ABSTRACT. State-level revenue forecasts tend to be based not only on financial conditions, but also on political considerations. The relationship between these two factors can be uncovered when analyzing budget forecast errors. Typically, revenue forecast errors are assumed to follow a normal distribution; however, this research finds that political factors skew the distribution of errors. The further into the future the forecast is made, the more biased the budget becomes. This research tests the impact of political factors on long-range, state-level revenue budget forecasts. The findings provide significant evidence that connects the financial management of a state with its governing patterns. Political factors cause more forecasting errors on long-term budget projections than on shorter term estimates. The paper evaluates differences in the magnitude of the states’ revenue budget forecast errors, for both long- and short-term forecasts, based on the timing of the next election; the strength of party control of state government; and the distribution of power within the state government. The time period covered in this study is from 1991 to 2010. Data used to test this hypothesis was provided by NASBO, the U.S. Department of Commerce, Bureau of Labor Statistics, state election data from State Registrars, and partisan distributions of the executive and legislative branches from the state legislatures and governors’ offices. pp. 180–195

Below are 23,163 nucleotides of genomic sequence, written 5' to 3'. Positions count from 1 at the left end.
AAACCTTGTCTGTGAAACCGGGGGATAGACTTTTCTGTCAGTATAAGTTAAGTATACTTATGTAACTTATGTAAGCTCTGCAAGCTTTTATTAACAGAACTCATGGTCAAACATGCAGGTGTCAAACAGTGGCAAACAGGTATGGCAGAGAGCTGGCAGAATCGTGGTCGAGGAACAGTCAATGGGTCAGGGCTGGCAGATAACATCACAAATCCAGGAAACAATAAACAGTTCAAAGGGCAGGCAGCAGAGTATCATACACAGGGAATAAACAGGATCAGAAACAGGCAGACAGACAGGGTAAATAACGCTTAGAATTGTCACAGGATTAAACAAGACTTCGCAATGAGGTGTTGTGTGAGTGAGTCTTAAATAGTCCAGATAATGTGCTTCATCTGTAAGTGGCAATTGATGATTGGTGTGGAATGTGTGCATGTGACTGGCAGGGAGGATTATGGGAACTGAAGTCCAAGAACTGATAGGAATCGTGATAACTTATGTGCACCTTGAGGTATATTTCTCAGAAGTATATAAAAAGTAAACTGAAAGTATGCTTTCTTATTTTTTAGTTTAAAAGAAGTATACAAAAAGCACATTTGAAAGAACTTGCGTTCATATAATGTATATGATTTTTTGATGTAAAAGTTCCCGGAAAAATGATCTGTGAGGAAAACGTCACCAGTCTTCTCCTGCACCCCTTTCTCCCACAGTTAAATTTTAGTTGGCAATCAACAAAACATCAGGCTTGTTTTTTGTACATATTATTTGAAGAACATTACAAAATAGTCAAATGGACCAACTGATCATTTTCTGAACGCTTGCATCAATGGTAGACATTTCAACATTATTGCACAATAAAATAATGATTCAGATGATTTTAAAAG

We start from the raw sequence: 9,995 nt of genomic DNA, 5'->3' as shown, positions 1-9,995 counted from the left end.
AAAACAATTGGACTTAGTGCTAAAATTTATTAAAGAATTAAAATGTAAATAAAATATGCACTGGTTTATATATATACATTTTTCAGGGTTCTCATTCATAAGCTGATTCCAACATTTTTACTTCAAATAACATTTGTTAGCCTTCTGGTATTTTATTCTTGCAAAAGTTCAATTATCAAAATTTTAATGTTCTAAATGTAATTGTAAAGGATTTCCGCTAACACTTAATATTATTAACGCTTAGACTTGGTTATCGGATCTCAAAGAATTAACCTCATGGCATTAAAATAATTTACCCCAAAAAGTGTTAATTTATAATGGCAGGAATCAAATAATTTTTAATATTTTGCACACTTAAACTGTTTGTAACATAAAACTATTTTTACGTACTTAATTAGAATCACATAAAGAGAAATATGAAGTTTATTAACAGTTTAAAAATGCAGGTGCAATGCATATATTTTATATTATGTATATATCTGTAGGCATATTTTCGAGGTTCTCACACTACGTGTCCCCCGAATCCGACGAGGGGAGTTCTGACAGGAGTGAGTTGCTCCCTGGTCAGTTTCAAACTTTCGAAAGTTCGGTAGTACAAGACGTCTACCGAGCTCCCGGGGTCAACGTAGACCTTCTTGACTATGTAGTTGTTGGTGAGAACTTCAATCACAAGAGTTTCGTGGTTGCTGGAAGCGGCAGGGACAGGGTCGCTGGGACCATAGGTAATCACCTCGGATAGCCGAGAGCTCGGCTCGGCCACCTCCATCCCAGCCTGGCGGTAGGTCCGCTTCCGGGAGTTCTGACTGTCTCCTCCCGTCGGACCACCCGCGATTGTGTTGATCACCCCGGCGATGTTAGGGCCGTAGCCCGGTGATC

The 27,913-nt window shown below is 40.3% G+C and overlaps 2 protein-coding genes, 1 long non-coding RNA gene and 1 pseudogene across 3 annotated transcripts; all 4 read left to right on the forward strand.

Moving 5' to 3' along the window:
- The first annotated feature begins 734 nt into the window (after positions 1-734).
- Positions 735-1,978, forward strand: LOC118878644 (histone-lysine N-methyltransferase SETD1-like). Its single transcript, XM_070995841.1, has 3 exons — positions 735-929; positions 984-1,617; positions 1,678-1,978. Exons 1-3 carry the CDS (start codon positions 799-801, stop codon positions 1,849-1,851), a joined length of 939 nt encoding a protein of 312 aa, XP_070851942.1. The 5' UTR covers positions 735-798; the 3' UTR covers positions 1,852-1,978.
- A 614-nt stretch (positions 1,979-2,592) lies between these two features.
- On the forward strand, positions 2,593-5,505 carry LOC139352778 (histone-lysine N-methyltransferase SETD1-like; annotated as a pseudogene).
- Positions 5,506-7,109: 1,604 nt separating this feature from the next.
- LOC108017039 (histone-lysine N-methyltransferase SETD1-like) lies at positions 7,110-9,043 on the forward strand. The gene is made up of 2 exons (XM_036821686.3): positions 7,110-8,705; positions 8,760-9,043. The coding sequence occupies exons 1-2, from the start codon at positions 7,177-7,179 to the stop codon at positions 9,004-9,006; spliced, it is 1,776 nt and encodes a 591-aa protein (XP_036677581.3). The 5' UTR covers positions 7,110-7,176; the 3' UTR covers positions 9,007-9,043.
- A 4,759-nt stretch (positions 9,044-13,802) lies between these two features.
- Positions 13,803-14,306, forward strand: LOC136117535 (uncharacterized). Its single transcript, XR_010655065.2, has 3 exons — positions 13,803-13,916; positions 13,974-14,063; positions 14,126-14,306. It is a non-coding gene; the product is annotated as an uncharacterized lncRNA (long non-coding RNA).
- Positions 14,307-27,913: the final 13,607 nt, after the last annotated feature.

Keywords: state-level, revenue budget forecast error, fiscal uncertainty

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